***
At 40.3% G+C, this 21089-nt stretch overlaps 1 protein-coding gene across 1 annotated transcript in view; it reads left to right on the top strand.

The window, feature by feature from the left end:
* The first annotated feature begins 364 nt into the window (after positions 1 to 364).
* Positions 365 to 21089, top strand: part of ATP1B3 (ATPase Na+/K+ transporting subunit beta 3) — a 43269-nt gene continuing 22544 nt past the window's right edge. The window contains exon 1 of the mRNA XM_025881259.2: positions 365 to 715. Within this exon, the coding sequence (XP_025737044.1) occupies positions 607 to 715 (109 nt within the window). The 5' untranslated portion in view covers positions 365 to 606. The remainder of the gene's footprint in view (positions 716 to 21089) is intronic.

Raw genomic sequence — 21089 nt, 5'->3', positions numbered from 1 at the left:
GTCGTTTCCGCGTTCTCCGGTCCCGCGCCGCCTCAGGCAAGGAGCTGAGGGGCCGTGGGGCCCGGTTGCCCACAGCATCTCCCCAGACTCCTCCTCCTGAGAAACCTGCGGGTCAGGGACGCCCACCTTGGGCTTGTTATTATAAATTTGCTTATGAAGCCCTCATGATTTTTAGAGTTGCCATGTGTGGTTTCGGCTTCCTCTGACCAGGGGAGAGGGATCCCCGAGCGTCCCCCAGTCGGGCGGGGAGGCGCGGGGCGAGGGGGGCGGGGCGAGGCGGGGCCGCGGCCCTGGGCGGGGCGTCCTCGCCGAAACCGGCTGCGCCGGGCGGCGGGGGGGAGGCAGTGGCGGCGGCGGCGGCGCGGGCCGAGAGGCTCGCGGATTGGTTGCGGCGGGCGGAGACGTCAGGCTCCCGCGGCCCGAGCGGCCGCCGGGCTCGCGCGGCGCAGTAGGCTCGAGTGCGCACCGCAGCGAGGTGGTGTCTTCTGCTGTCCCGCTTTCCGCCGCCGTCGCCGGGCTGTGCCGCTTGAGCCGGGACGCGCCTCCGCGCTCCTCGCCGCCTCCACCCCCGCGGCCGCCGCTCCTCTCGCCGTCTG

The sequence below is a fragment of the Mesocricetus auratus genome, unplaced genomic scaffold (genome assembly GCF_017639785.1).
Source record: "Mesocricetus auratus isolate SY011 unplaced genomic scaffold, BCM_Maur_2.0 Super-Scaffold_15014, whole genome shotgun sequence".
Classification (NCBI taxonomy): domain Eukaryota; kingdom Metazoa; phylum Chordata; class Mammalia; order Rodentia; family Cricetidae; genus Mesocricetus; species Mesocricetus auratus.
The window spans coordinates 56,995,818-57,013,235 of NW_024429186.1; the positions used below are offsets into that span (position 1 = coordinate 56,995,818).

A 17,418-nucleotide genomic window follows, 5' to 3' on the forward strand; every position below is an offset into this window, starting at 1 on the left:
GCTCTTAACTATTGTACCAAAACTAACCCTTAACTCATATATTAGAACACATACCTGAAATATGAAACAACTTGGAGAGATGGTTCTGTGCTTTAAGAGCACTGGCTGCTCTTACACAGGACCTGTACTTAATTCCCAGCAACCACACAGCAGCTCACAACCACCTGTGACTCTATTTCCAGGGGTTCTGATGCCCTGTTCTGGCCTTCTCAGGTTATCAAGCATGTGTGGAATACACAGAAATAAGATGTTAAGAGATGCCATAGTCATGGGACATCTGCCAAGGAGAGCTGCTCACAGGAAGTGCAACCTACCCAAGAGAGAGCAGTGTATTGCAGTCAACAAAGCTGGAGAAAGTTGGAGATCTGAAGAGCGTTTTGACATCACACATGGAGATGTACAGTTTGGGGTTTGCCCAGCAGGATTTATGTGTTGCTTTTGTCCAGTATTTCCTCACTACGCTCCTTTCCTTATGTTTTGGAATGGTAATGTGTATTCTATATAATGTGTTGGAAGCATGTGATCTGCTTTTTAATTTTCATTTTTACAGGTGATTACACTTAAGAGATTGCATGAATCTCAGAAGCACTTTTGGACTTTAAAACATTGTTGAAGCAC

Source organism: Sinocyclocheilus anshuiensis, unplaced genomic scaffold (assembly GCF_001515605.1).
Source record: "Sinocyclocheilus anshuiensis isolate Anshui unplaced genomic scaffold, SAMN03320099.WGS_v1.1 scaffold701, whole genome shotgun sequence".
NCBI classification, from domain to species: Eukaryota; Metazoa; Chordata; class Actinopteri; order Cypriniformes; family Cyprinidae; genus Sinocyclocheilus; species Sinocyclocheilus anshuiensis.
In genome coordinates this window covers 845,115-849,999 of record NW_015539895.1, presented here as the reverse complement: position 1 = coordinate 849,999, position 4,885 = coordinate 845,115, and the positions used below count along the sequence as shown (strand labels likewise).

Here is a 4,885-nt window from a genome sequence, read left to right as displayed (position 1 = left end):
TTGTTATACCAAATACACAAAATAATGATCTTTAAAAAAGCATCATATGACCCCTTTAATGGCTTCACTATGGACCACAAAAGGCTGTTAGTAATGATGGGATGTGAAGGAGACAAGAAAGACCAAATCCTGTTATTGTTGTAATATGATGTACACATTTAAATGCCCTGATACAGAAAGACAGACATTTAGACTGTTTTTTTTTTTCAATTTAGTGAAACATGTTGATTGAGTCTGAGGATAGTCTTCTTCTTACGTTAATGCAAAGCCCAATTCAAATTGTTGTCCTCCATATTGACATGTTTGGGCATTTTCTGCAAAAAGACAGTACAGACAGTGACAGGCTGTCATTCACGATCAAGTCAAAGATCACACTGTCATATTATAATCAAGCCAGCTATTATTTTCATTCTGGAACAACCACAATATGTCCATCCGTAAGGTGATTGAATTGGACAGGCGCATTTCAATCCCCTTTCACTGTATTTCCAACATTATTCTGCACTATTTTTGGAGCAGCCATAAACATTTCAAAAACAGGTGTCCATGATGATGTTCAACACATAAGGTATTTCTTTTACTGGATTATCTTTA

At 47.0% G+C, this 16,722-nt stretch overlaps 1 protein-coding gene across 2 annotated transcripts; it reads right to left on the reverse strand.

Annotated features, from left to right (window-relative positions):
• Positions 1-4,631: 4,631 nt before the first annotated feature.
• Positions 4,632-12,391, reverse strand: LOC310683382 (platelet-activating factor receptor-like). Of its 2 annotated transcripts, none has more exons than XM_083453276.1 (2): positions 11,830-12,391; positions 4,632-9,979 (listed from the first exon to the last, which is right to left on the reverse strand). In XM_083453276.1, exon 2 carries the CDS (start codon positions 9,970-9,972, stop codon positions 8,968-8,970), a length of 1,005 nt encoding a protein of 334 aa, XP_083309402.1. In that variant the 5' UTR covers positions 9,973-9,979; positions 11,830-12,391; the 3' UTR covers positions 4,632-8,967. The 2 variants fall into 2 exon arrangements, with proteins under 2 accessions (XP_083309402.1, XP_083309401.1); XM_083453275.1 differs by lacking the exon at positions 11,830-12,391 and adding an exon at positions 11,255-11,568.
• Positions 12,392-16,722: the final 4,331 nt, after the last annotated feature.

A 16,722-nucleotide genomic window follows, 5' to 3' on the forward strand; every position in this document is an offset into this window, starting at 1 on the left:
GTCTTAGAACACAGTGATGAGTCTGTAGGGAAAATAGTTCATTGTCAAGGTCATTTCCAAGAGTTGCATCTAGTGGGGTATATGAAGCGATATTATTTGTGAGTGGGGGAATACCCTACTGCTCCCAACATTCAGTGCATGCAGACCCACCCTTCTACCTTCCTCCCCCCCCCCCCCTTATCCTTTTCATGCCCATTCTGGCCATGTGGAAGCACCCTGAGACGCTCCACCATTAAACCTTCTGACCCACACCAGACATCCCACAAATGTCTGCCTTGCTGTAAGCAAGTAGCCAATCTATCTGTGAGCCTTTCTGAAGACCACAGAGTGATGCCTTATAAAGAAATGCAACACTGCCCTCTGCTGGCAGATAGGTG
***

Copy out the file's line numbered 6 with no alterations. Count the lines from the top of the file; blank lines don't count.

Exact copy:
GTCGTTTCCGCGTTCTCCGGTCCCGCGCCGCCTCAGGCAAGGAGCTGAGGGGCCGTGGGGCCCGGTTGCCCACAGCATCTCCCCAGACTCCTCCTCCTGAGAAACCTGCGGGTCAGGGACGCCCACCTTGGGCTTGTTATTATAAATTTGCTTATGAAGCCCTCATGATTTTTAGAGTTGCCATGTGTGGTTTCGGCTTCCTCTGACCAGGGGAGAGGGATCCCCGAGCGTCCCCCAGTCGGGCGGGGAGGCGCGGGGCGAGGGGGGCGGGGCGAGGCGGGGCCGCGGCCCTGGGCGGGGCGTCCTCGCCGAAACCGGCTGCGCCGGGCGGCGGGGGGGAGGCAGTGGCGGCGGCGGCGGCGCGGGCCGAGAGGCTCGCGGATTGGTTGCGGCGGGCGGAGACGTCAGGCTCCCGCGGCCCGAGCGGCCGCCGGGCTCGCGCGGCGCAGTAGGCTCGAGTGCGCACCGCAGCGAGGTGGTGTCTTCTGCTGTCCCGCTTTCCGCCGCCGTCGCCGGGCTGTGCCGCTTGAGCCGGGACGCGCCTCCGCGCTCCTCGCCGCCTCCACCCCCGCGGCCGCCGCTCCTCTCGCCGTCTG